It was all done subtly, and without denying male applicants.
    Hope that helps.
    Faye
  • thank you everyone. We already employ women (myself being one) and the feedback on inclusion etc. is really positive and we have flexible working as standard. We are also doing work with schools and colleges to support young people getting into tech. Will review our job campaigns and bear in mind your suggestions. We have plenty of vacancies, so would never turn down anyone suitable to do the job and therefore avoid any form of discrimination. We purely want to encourage women into tech and to join us.
  • In reply to Gemma:

    Drifting off-topic strictly, but just thinking of past experience re supporting recruitment and retention and wellbeing of female engineering apprentices, it doesn’t stop once you’ve recruited them. Female engineering apprentices can feel eg very isolated and intimidated in these typically male-dominated and sometimes misogynistic environments and can benefit from targeted support such as sensitive and effective mentoring. Their experiences feed back into the recruitment problem too, because they tell their families and friends and teachers etc all about them, good or bad.

  • In reply to Gemma:

    Good luck Gemma! I'm so glad the culture is so inclusive - it'll really help.
  • Hi Gemma, I've worked on similar projects - to boost a diverse range of applicants into tech roles particularly as developers. It sounds like you have some key ingredients as starters and lots of advice about taking a holistic approach beyond the surface levels of inclusion.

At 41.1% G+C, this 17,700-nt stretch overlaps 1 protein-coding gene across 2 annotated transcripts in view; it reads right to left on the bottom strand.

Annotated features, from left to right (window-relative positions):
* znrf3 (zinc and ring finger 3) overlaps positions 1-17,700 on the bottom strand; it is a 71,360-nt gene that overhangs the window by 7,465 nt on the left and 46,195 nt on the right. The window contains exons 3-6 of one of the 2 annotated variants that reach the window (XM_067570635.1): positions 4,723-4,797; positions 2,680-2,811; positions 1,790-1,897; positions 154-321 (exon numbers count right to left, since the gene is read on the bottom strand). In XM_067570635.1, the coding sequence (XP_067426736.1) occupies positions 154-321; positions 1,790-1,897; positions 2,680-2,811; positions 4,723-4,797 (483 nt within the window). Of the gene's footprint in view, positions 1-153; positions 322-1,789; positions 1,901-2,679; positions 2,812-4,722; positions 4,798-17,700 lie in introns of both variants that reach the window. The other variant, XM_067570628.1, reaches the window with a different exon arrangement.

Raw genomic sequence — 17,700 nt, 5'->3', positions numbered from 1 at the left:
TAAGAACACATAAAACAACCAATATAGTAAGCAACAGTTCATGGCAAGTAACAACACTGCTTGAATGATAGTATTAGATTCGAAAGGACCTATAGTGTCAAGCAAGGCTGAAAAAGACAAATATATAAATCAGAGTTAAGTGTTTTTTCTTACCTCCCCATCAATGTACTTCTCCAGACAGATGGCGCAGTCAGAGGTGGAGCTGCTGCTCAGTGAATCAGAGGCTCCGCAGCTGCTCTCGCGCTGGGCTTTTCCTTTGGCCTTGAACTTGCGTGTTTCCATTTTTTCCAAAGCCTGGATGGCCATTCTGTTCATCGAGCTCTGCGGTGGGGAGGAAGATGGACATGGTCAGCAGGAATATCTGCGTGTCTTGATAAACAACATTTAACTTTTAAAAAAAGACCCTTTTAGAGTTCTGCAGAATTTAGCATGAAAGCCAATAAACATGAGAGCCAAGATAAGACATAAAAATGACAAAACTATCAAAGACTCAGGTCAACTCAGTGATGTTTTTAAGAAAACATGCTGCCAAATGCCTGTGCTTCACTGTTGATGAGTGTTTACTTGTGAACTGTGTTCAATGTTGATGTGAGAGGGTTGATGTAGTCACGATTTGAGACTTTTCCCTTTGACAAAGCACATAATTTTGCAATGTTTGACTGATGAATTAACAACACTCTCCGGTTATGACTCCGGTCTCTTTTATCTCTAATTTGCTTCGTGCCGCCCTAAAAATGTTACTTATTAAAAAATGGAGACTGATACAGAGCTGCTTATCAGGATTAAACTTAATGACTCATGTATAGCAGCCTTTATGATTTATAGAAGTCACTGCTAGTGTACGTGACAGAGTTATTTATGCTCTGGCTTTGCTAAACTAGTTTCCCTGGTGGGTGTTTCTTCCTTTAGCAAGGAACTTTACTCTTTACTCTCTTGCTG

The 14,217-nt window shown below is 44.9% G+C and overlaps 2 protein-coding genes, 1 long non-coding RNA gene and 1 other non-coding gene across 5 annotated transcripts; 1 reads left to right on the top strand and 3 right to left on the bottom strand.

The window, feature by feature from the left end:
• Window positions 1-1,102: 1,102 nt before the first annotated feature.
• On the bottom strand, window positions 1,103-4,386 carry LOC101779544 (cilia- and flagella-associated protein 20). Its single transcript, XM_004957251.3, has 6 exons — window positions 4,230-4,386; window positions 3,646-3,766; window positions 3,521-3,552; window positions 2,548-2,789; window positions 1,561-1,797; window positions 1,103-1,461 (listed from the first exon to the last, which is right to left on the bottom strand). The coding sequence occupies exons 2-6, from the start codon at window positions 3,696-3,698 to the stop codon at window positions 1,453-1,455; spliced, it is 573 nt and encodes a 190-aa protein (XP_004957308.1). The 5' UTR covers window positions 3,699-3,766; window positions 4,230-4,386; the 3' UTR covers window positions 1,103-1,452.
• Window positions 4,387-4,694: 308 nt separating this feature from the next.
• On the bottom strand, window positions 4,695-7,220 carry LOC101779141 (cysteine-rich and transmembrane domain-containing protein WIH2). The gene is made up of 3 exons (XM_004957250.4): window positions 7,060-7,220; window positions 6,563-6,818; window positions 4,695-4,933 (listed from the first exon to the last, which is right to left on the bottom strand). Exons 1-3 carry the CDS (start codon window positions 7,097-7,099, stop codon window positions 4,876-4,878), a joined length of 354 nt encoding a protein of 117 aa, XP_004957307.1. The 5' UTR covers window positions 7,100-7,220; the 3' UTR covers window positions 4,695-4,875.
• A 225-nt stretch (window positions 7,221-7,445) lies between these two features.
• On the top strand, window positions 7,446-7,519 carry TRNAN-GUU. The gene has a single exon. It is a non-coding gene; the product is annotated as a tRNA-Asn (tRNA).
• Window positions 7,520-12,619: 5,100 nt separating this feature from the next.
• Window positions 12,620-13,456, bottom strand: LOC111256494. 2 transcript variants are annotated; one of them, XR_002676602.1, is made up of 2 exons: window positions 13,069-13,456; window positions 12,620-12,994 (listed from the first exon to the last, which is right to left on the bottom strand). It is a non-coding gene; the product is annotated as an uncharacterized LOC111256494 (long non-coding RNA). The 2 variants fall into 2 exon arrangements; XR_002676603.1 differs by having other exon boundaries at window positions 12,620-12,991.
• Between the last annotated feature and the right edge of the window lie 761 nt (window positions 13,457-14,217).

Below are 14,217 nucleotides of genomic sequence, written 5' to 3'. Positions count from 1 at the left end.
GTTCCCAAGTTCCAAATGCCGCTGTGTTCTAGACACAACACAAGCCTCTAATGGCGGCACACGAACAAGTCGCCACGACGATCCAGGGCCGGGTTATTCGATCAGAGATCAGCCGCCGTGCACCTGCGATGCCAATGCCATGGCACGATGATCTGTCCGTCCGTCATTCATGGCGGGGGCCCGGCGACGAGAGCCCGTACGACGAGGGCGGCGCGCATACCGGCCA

I hope you've discovered the rich source of developer bootcamps, some of which major on getting more women into coding, which could be a good pipeline, partnering with them and getting close links with the local tech groups was one part of our marketing approach. Articulating the EVP in clear, inclusive terms was also critical and a differentiator as was showcasing existing talent and giving a real feel rather than it being too polished and perfect. Supporting employee groups and encouraging networking within the business when they join was also critical.

    In legal terms you have the answers below. Whilst we don't have affirmative action in the UK we often default to standard ways of advertising roles to attract talent and these often mean we don't reach under represented groups- we need to advertise and go where they are and perhaps also ask the recruiters we work with to always have a diverse shortlist as well.

    Good luck.
  • Hi Gemma
    What you are proposing is usually described as Positive Action, which is not discriminatory, as David says, provided you do not treat any male applicants less favourably.

    Take a look at www.stemwomen.co.uk/.../wise-1.

    Both STEM and WISE are organisations / movement aimed at increased female employment in engineering, science, tech and maths sectors. You may be able to link up with like minded employers.
    I worked on this over 20 years ago, and there is still a huge need. It's a long hill to climb, but some progress.